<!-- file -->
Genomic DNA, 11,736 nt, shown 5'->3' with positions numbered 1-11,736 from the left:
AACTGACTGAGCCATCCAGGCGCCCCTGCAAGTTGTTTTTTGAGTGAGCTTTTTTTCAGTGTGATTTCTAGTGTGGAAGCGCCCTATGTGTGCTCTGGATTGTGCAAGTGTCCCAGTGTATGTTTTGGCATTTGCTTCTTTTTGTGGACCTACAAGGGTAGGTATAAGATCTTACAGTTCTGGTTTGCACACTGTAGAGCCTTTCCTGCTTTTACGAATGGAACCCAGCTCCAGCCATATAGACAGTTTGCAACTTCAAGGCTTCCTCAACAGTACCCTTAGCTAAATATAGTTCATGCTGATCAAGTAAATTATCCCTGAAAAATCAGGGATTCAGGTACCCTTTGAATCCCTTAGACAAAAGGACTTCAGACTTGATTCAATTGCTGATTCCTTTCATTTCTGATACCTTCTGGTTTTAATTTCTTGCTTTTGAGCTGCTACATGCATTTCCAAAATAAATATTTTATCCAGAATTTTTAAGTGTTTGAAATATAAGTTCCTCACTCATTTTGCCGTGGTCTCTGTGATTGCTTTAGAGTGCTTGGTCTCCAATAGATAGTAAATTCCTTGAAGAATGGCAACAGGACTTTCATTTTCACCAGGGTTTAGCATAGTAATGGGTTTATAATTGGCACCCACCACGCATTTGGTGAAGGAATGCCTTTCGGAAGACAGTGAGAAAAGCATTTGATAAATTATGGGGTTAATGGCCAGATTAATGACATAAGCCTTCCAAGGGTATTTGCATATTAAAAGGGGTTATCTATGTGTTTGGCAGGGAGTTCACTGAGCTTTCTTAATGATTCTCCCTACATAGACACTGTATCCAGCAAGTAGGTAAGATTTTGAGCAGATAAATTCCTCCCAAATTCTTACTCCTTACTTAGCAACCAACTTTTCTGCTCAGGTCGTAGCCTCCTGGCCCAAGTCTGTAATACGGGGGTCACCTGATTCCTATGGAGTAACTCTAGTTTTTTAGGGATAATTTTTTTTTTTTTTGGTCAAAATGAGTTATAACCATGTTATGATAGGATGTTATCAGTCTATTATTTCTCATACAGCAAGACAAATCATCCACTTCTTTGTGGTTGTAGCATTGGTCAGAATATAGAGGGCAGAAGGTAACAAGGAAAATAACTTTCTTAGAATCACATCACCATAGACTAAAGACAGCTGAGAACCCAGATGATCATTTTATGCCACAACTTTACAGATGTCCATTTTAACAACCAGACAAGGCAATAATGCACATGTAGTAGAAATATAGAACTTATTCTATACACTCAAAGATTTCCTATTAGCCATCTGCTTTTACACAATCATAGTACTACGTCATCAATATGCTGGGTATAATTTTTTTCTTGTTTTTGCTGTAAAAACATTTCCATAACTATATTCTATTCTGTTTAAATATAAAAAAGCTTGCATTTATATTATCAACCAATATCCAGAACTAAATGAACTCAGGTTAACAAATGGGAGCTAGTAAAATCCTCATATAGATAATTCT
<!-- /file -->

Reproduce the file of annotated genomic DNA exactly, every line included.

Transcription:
Genomic DNA, 11,736 nt, shown 5'->3' with positions numbered 1-11,736 from the left:
AACTGACTGAGCCATCCAGGCGCCCCTGCAAGTTGTTTTTTGAGTGAGCTTTTTTTCAGTGTGATTTCTAGTGTGGAAGCGCCCTATGTGTGCTCTGGATTGTGCAAGTGTCCCAGTGTATGTTTTGGCATTTGCTTCTTTTTGTGGACCTACAAGGGTAGGTATAAGATCTTACAGTTCTGGTTTGCACACTGTAGAGCCTTTCCTGCTTTTACGAATGGAACCCAGCTCCAGCCATATAGACAGTTTGCAACTTCAAGGCTTCCTCAACAGTACCCTTAGCTAAATATAGTTCATGCTGATCAAGTAAATTATCCCTGAAAAATCAGGGATTCAGGTACCCTTTGAATCCCTTAGACAAAAGGACTTCAGACTTGATTCAATTGCTGATTCCTTTCATTTCTGATACCTTCTGGTTTTAATTTCTTGCTTTTGAGCTGCTACATGCATTTCCAAAATAAATATTTTATCCAGAATTTTTAAGTGTTTGAAATATAAGTTCCTCACTCATTTTGCCGTGGTCTCTGTGATTGCTTTAGAGTGCTTGGTCTCCAATAGATAGTAAATTCCTTGAAGAATGGCAACAGGACTTTCATTTTCACCAGGGTTTAGCATAGTAATGGGTTTATAATTGGCACCCACCACGCATTTGGTGAAGGAATGCCTTTCGGAAGACAGTGAGAAAAGCATTTGATAAATTATGGGGTTAATGGCCAGATTAATGACATAAGCCTTCCAAGGGTATTTGCATATTAAAAGGGGTTATCTATGTGTTTGGCAGGGAGTTCACTGAGCTTTCTTAATGATTCTCCCTACATAGACACTGTATCCAGCAAGTAGGTAAGATTTTGAGCAGATAAATTCCTCCCAAATTCTTACTCCTTACTTAGCAACCAACTTTTCTGCTCAGGTCGTAGCCTCCTGGCCCAAGTCTGTAATACGGGGGTCACCTGATTCCTATGGAGTAACTCTAGTTTTTTAGGGATAATTTTTTTTTTTTTTGGTCAAAATGAGTTATAACCATGTTATGATAGGATGTTATCAGTCTATTATTTCTCATACAGCAAGACAAATCATCCACTTCTTTGTGGTTGTAGCATTGGTCAGAATATAGAGGGCAGAAGGTAACAAGGAAAATAACTTTCTTAGAATCACATCACCATAGACTAAAGACAGCTGAGAACCCAGATGATCATTTTATGCCACAACTTTACAGATGTCCATTTTAACAACCAGACAAGGCAATAATGCACATGTAGTAGAAATATAGAACTTATTCTATACACTCAAAGATTTCCTATTAGCCATCTGCTTTTACACAATCATAGTACTACGTCATCAATATGCTGGGTATAATTTTTTTCTTGTTTTTGCTGTAAAAACATTTCCATAACTATATTCTATTCTGTTTAAATATAAAAAAGCTTGCATTTATATTATCAACCAATATCCAGAACTAAATGAACTCAGGTTAACAAATGGGAGCTAGTAAAATCCTCATATAGATAATTCT